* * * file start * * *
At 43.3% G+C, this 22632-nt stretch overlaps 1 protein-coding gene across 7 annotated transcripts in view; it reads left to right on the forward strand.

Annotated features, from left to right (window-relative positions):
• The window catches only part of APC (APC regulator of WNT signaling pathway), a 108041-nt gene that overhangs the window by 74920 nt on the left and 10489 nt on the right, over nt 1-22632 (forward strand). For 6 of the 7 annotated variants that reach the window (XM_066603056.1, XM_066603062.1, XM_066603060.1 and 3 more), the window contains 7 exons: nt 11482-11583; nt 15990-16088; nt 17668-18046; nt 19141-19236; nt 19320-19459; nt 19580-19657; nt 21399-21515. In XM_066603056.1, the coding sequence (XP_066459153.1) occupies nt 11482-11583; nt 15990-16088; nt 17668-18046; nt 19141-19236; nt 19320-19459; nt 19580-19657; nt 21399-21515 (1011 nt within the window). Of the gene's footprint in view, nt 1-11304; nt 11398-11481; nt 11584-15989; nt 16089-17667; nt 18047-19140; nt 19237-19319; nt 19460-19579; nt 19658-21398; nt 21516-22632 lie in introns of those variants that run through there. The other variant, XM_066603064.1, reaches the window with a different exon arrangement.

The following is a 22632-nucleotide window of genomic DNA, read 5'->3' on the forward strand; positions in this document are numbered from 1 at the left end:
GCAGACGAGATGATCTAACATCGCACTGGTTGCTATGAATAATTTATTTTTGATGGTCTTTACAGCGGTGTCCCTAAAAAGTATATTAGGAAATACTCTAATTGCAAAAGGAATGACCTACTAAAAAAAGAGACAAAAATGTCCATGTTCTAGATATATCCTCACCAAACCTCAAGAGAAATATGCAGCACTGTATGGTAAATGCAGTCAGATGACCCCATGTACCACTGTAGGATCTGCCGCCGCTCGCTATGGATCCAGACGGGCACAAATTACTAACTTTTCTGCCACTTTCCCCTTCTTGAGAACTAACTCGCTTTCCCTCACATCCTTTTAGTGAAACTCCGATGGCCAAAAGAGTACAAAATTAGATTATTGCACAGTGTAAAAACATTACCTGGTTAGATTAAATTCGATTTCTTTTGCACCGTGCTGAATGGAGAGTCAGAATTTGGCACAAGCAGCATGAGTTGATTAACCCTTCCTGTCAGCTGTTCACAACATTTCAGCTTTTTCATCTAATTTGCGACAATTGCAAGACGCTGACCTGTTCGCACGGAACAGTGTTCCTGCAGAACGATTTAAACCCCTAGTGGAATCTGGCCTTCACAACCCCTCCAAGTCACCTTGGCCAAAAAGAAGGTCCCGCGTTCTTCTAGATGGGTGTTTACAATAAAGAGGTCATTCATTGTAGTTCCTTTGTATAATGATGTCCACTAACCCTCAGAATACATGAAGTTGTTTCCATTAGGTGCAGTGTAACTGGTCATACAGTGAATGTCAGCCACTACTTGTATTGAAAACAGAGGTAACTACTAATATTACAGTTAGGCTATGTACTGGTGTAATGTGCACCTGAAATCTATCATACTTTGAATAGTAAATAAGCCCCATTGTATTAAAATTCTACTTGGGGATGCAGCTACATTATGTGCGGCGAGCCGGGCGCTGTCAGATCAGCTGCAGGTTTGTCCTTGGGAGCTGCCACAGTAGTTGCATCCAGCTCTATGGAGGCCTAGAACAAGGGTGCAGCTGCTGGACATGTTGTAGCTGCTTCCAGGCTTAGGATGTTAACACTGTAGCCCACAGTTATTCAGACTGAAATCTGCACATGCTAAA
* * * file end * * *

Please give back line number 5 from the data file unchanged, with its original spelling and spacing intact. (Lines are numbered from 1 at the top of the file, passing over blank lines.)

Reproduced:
GCAGACGAGATGATCTAACATCGCACTGGTTGCTATGAATAATTTATTTTTGATGGTCTTTACAGCGGTGTCCCTAAAAAGTATATTAGGAAATACTCTAATTGCAAAAGGAATGACCTACTAAAAAAAGAGACAAAAATGTCCATGTTCTAGATATATCCTCACCAAACCTCAAGAGAAATATGCAGCACTGTATGGTAAATGCAGTCAGATGACCCCATGTACCACTGTAGGATCTGCCGCCGCTCGCTATGGATCCAGACGGGCACAAATTACTAACTTTTCTGCCACTTTCCCCTTCTTGAGAACTAACTCGCTTTCCCTCACATCCTTTTAGTGAAACTCCGATGGCCAAAAGAGTACAAAATTAGATTATTGCACAGTGTAAAAACATTACCTGGTTAGATTAAATTCGATTTCTTTTGCACCGTGCTGAATGGAGAGTCAGAATTTGGCACAAGCAGCATGAGTTGATTAACCCTTCCTGTCAGCTGTTCACAACATTTCAGCTTTTTCATCTAATTTGCGACAATTGCAAGACGCTGACCTGTTCGCACGGAACAGTGTTCCTGCAGAACGATTTAAACCCCTAGTGGAATCTGGCCTTCACAACCCCTCCAAGTCACCTTGGCCAAAAAGAAGGTCCCGCGTTCTTCTAGATGGGTGTTTACAATAAAGAGGTCATTCATTGTAGTTCCTTTGTATAATGATGTCCACTAACCCTCAGAATACATGAAGTTGTTTCCATTAGGTGCAGTGTAACTGGTCATACAGTGAATGTCAGCCACTACTTGTATTGAAAACAGAGGTAACTACTAATATTACAGTTAGGCTATGTACTGGTGTAATGTGCACCTGAAATCTATCATACTTTGAATAGTAAATAAGCCCCATTGTATTAAAATTCTACTTGGGGATGCAGCTACATTATGTGCGGCGAGCCGGGCGCTGTCAGATCAGCTGCAGGTTTGTCCTTGGGAGCTGCCACAGTAGTTGCATCCAGCTCTATGGAGGCCTAGAACAAGGGTGCAGCTGCTGGACATGTTGTAGCTGCTTCCAGGCTTAGGATGTTAACACTGTAGCCCACAGTTATTCAGACTGAAATCTGCACATGCTAAA